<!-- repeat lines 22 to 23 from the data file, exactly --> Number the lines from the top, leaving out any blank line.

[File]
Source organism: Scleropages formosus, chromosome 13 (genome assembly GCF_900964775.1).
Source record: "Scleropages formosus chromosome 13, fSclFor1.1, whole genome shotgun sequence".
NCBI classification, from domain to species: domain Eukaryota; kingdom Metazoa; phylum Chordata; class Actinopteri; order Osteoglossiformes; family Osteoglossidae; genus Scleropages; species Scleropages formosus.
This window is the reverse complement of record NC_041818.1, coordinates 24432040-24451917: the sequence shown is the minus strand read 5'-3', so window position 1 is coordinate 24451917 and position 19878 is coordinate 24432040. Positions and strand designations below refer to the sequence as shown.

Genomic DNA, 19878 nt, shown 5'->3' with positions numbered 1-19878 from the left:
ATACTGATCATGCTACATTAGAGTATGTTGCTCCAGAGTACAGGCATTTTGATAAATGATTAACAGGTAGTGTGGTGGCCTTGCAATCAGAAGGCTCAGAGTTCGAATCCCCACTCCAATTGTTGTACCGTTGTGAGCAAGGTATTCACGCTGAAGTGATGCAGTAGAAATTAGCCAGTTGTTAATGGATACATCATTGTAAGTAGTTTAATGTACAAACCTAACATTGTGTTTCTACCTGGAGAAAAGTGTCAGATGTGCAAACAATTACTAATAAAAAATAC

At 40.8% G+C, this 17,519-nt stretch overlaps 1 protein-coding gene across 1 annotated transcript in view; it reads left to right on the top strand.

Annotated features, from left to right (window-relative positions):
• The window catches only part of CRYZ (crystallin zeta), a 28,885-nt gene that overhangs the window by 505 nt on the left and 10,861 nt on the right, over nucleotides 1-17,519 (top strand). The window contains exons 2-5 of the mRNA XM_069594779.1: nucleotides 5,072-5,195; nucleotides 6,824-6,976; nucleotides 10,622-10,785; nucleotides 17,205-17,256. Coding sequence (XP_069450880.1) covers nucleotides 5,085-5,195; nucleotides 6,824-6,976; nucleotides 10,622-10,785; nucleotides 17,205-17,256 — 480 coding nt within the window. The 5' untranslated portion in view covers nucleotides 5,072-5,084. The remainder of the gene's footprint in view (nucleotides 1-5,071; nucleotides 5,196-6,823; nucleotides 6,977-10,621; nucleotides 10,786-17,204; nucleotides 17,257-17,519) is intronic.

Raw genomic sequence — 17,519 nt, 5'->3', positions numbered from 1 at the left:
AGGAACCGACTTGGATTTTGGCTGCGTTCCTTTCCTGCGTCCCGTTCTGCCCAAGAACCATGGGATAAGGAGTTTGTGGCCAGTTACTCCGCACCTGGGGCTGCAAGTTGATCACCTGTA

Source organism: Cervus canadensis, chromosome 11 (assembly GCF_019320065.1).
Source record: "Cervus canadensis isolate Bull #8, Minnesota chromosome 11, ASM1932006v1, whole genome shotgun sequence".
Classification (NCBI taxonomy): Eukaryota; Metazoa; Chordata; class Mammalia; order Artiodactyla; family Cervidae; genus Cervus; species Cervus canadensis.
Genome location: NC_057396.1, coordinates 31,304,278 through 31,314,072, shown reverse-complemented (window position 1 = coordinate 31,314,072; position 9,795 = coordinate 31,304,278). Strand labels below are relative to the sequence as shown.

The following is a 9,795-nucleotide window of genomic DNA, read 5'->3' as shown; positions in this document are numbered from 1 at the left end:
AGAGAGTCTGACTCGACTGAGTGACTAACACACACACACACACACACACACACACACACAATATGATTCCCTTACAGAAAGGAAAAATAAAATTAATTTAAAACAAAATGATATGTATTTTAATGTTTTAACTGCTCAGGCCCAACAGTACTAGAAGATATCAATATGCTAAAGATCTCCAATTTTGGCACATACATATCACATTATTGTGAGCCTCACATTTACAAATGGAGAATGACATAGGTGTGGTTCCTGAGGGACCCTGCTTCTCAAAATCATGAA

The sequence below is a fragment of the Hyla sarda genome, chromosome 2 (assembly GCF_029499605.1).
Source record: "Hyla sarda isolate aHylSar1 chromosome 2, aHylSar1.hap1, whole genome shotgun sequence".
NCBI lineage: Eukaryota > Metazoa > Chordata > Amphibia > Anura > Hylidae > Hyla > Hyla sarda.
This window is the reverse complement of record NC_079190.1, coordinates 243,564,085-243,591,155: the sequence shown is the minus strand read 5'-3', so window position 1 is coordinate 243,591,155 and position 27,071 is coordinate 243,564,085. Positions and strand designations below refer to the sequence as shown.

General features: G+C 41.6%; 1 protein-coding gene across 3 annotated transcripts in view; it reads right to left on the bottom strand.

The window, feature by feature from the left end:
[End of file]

General features: G+C 41.6%; 1 protein-coding gene across 3 annotated transcripts in view; it reads right to left on the bottom strand.

The window, feature by feature from the left end: